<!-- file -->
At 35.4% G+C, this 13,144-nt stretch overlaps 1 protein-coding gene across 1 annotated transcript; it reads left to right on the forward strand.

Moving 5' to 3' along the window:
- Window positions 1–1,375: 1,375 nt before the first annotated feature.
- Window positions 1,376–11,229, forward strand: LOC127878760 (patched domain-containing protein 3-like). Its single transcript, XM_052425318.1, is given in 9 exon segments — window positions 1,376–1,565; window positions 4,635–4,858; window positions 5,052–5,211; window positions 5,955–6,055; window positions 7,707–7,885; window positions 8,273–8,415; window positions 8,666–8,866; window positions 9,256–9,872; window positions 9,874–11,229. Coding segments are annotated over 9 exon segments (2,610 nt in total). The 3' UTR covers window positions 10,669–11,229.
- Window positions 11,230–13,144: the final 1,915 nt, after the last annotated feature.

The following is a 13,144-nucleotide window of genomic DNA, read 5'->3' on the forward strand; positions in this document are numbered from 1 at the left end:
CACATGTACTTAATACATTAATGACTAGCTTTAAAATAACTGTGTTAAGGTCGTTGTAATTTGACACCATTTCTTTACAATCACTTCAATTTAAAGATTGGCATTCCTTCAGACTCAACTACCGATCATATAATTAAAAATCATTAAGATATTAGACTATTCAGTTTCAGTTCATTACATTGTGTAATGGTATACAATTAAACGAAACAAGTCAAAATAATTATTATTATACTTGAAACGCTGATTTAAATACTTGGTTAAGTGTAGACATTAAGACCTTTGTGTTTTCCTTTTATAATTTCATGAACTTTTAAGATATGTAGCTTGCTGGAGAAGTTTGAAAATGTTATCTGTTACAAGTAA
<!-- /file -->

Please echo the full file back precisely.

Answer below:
At 35.4% G+C, this 13,144-nt stretch overlaps 1 protein-coding gene across 1 annotated transcript; it reads left to right on the forward strand.

Moving 5' to 3' along the window:
- Window positions 1–1,375: 1,375 nt before the first annotated feature.
- Window positions 1,376–11,229, forward strand: LOC127878760 (patched domain-containing protein 3-like). Its single transcript, XM_052425318.1, is given in 9 exon segments — window positions 1,376–1,565; window positions 4,635–4,858; window positions 5,052–5,211; window positions 5,955–6,055; window positions 7,707–7,885; window positions 8,273–8,415; window positions 8,666–8,866; window positions 9,256–9,872; window positions 9,874–11,229. Coding segments are annotated over 9 exon segments (2,610 nt in total). The 3' UTR covers window positions 10,669–11,229.
- Window positions 11,230–13,144: the final 1,915 nt, after the last annotated feature.

The following is a 13,144-nucleotide window of genomic DNA, read 5'->3' on the forward strand; positions in this document are numbered from 1 at the left end:
CACATGTACTTAATACATTAATGACTAGCTTTAAAATAACTGTGTTAAGGTCGTTGTAATTTGACACCATTTCTTTACAATCACTTCAATTTAAAGATTGGCATTCCTTCAGACTCAACTACCGATCATATAATTAAAAATCATTAAGATATTAGACTATTCAGTTTCAGTTCATTACATTGTGTAATGGTATACAATTAAACGAAACAAGTCAAAATAATTATTATTATACTTGAAACGCTGATTTAAATACTTGGTTAAGTGTAGACATTAAGACCTTTGTGTTTTCCTTTTATAATTTCATGAACTTTTAAGATATGTAGCTTGCTGGAGAAGTTTGAAAATGTTATCTGTTACAAGTAA